- Jason LA, Richman JA, Rademaker AW, Jordan KM, Plioplys AV, Taylor RR, McCready W, Huang CF, Plioplys S: A community-based study of chronic fatigue syndrome. Arch Intern Med. 1999, 159 (18): 2129-2137. 10.1001/archinte.159.18.2129.View ArticlePubMedGoogle Scholar
- Njoku MG, Jason LA, Torres-Harding SR: The prevalence of chronic fatigue syndrome in Nigeria. J Health Psychol. 2007, 12 (3): 461-474. 10.1177/1359105307076233.View ArticlePubMedGoogle Scholar
- Reeves WC, Jones JF, Maloney E, Heim C, Hoaglin DC, Boneva RS, Morrissey M, Devlin R: Prevalence of chronic fatigue syndrome in metropolitan, urban, and rural Georgia. Popul Health Metr. 2007, 5: 5-10.1186/1478-7954-5-5.View ArticlePubMedPubMed CentralGoogle Scholar
- Bierl C, Nisenbaum R, Hoaglin DC, Randall B, Jones AB, Unger ER, Reeves WC: Regional distribution of fatiguing illnesses in the United States: a pilot study. Popul Health Metr. 2004, 2 (1): 1-10.1186/1478-7954-2-1.View ArticlePubMedPubMed CentralGoogle Scholar
- Lawrie SM, Manders DN, Geddes JR, Pelosi AJ: A population-based incidence study of chronic fatigue. Psychol Med. 1997, 27 (2): 343-353. 10.1017/S0033291796004357.View ArticlePubMedGoogle Scholar
- McCrone P, Darbishire L, Ridsdale L, Seed P: The economic cost of chronic fatigue and chronic fatigue syndrome in UK primary care. Psychol Med. 2003, 33 (2): 253-261. 10.1017/S0033291702006980.View ArticlePubMedGoogle Scholar
- Jason LA, Benton MC, Valentine L, Johnson A, Torres-Harding S: The economic impact of ME/CFS: individual and societal costs. Dyn Med. 2008, 7: 6-10.1186/1476-5918-7-6.View ArticlePubMedPubMed CentralGoogle Scholar
- Ranjith G: Epidemiology of chronic fatigue syndrome. Occup Med (Lond). 2005, 55 (1): 13-19. 10.1093/occmed/kqi012.View ArticleGoogle Scholar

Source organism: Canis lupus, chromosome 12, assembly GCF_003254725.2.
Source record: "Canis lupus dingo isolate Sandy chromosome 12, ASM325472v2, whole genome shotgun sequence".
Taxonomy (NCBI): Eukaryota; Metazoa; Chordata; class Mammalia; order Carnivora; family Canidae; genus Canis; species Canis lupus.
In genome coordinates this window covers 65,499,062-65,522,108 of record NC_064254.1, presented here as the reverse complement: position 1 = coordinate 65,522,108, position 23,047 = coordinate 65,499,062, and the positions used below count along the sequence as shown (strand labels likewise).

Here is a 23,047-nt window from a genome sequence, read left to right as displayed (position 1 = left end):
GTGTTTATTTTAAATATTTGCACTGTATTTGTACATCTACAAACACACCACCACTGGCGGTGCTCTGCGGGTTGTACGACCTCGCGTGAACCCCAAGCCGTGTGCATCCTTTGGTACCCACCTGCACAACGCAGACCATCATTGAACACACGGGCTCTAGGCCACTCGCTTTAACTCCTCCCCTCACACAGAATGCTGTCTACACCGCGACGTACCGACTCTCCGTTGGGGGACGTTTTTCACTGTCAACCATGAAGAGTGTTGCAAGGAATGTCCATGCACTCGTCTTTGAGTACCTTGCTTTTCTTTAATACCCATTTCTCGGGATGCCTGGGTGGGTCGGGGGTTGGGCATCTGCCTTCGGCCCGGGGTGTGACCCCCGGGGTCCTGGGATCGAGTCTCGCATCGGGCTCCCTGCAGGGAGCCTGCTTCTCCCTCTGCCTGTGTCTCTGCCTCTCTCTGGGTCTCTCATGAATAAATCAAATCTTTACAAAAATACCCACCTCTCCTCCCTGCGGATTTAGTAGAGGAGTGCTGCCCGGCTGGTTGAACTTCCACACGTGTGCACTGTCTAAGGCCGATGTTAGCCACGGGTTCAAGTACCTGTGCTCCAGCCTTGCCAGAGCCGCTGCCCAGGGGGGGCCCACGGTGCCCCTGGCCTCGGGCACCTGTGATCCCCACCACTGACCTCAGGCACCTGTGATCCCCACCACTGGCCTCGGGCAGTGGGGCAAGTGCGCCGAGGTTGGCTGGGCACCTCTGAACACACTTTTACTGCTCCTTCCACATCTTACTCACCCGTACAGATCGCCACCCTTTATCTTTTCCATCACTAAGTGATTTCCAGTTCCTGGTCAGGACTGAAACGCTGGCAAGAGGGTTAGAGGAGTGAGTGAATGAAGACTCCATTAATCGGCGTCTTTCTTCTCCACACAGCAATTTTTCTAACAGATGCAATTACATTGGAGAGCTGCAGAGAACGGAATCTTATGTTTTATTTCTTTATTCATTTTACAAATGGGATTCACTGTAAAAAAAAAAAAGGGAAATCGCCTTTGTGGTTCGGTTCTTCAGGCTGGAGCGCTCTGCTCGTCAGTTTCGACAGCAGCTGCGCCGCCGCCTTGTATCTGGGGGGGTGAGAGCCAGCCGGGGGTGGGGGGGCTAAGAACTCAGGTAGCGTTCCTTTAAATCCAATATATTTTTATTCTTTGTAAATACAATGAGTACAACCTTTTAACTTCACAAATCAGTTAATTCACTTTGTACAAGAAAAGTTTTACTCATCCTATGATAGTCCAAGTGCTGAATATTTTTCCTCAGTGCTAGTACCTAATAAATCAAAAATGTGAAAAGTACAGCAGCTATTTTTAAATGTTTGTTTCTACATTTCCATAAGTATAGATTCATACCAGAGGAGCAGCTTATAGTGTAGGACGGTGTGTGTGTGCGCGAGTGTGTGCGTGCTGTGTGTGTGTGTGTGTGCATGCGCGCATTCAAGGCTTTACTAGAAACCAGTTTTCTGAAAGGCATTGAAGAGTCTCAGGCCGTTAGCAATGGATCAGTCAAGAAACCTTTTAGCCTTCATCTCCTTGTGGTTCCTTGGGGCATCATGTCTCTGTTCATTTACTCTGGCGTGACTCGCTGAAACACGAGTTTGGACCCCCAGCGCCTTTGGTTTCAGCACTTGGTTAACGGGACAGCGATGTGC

- Maes M, Twisk FN: Chronic fatigue syndrome: Harvey and Wessely's (bio)psychosocial model versus a bio(psychosocial) model based on inflammatory and oxidative and nitrosative stress pathways. BMC Med. 8: 35.
- Brenner H, Savitz DA: The effects of sensitivity and specificity of case selection on validity, sample size, precision, and power in hospital-based case-control studies. Am J Epidemiol. 1990, 132 (1): 181-192.PubMedGoogle Scholar
- Aslakson E, Vollmer-Conna U, White PD: The validity of an empirical delineation of heterogeneity in chronic unexplained fatigue. Pharmacogenomics. 2006, 7 (3): 365-373. 10.2217/146224126.96.36.1995.View ArticlePubMedGoogle Scholar
- Janal MN, Ciccone DS, Natelson BH: Sub-typing CFS patients on the basis of 'minor' symptoms. Biol Psychol. 2006, 73 (2): 124-131. 10.1016/j.biopsycho.2006.01.003.View ArticlePubMedGoogle Scholar
- Vollmer-Conna U, Aslakson E, White PD: An empirical delineation of the heterogeneity of chronic unexplained fatigue in women. Pharmacogenomics. 2006, 7 (3): 355-364. 10.2217/146224188.8.131.525.View ArticlePubMedGoogle Scholar
- Leonard A, Evans M, Brown A, Brown M, Porter N, Hunnel J, Anderson V, Lerch A: Sensitivity and specificity of the CDC empirical chronic fatigue syndrome case definition. Psychology. 2010, 9-16. 1
- The pre-publication history for this paper can be accessed here:http://www.biomedcentral.com/1741-7015/9/91/prepub
This article is published under license to BioMed Central Ltd. This is an Open Access article distributed under the terms of the Creative Commons Attribution License (http://creativecommons.org/licenses/by/2.0), which permits unrestricted use, distribution, and reproduction in any medium, provided the original work is properly cited.